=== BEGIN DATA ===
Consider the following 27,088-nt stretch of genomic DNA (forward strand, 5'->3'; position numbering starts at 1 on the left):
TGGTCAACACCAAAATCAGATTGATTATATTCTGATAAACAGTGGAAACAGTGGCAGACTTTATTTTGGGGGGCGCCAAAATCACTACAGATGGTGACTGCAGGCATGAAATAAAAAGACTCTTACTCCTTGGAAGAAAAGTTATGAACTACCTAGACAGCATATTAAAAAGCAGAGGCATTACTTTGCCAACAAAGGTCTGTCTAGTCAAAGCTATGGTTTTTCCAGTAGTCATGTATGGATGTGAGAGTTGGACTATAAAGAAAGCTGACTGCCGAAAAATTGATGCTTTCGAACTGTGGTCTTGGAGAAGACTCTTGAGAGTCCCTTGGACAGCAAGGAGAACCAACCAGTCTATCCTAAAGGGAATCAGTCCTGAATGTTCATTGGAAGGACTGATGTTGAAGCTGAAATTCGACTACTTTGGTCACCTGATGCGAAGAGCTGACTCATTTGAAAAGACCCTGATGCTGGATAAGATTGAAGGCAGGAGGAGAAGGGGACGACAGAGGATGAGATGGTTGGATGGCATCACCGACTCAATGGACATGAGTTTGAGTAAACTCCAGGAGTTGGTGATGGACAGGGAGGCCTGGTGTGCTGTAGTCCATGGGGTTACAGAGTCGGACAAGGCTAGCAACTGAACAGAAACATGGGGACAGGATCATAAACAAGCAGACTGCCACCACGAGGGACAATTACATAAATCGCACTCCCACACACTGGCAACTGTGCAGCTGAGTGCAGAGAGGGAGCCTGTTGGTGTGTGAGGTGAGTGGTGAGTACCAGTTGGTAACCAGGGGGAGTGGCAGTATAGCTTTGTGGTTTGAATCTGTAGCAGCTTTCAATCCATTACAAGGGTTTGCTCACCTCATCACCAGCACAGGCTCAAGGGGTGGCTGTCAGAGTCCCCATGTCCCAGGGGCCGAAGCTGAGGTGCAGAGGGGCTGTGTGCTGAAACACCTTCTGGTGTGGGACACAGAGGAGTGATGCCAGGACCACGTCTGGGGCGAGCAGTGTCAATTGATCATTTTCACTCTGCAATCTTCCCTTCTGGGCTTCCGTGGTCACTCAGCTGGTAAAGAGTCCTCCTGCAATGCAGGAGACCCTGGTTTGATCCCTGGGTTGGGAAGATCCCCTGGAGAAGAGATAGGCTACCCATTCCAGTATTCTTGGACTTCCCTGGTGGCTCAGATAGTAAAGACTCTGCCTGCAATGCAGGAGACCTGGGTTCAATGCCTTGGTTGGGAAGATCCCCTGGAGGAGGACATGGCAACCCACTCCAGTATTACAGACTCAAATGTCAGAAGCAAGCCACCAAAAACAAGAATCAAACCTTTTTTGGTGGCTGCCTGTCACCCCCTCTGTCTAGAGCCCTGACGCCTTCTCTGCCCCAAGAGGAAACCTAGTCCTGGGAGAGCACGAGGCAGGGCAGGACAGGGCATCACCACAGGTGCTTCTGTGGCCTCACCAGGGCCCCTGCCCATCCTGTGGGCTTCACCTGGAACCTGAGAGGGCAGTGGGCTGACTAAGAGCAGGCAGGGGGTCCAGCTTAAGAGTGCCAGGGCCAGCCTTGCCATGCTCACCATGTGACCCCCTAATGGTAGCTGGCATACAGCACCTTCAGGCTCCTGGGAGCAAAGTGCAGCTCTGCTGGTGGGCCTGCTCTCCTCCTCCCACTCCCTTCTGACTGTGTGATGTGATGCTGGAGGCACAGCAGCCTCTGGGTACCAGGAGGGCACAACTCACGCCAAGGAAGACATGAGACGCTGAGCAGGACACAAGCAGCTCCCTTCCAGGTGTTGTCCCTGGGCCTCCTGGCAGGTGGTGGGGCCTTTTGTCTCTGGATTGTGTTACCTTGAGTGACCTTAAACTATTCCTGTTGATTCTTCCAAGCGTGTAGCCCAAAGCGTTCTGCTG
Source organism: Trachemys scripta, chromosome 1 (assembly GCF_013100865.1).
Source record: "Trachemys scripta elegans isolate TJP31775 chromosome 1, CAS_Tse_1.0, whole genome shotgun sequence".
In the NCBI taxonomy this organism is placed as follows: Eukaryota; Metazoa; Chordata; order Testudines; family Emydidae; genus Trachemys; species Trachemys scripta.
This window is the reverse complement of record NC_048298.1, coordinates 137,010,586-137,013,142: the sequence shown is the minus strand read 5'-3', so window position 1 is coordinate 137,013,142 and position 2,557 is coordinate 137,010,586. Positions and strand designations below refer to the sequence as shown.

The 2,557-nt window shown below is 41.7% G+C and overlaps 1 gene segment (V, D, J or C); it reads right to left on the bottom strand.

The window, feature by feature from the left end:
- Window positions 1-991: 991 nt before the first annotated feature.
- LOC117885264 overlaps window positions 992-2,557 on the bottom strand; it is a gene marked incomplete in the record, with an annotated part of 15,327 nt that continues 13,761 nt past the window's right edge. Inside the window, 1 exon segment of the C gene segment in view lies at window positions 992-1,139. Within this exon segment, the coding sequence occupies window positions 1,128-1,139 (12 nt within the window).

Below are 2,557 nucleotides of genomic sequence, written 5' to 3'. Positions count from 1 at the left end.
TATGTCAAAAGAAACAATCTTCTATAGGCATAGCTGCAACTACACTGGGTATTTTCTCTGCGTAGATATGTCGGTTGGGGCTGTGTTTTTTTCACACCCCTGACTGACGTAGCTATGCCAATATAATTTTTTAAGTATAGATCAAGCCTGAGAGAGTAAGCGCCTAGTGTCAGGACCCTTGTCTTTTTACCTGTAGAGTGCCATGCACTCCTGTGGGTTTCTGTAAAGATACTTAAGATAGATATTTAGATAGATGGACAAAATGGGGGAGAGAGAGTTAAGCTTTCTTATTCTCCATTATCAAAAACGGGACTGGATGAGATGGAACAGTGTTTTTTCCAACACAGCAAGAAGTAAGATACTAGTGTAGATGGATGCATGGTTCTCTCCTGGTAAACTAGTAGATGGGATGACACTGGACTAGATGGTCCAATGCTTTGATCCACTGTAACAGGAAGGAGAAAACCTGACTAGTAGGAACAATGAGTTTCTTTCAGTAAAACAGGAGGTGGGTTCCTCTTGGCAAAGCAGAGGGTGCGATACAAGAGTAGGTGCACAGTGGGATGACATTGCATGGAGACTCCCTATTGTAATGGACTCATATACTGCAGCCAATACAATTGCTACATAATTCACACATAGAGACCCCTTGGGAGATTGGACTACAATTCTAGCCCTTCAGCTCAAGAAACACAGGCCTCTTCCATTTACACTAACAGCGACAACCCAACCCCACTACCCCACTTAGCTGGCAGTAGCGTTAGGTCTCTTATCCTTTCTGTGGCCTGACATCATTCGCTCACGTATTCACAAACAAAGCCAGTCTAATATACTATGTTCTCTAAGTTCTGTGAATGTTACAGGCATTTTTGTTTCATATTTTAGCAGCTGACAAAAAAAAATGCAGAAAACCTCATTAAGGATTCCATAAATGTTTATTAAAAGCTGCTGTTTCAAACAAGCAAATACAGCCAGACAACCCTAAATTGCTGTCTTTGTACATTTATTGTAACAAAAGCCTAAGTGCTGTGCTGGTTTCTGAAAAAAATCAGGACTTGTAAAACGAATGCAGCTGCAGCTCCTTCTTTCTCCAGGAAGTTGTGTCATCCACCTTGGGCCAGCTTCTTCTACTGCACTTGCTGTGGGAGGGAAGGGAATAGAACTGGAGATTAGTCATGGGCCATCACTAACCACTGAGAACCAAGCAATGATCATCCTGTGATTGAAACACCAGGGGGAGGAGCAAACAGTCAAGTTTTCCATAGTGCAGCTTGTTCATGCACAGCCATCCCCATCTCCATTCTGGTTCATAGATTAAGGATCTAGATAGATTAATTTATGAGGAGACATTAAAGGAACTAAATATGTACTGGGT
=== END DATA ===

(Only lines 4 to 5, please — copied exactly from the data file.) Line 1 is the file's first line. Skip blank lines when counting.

Source record: "Trachemys scripta elegans isolate TJP31775 chromosome 1, CAS_Tse_1.0, whole genome shotgun sequence".
In the NCBI taxonomy this organism is placed as follows: Eukaryota; Metazoa; Chordata; order Testudines; family Emydidae; genus Trachemys; species Trachemys scripta.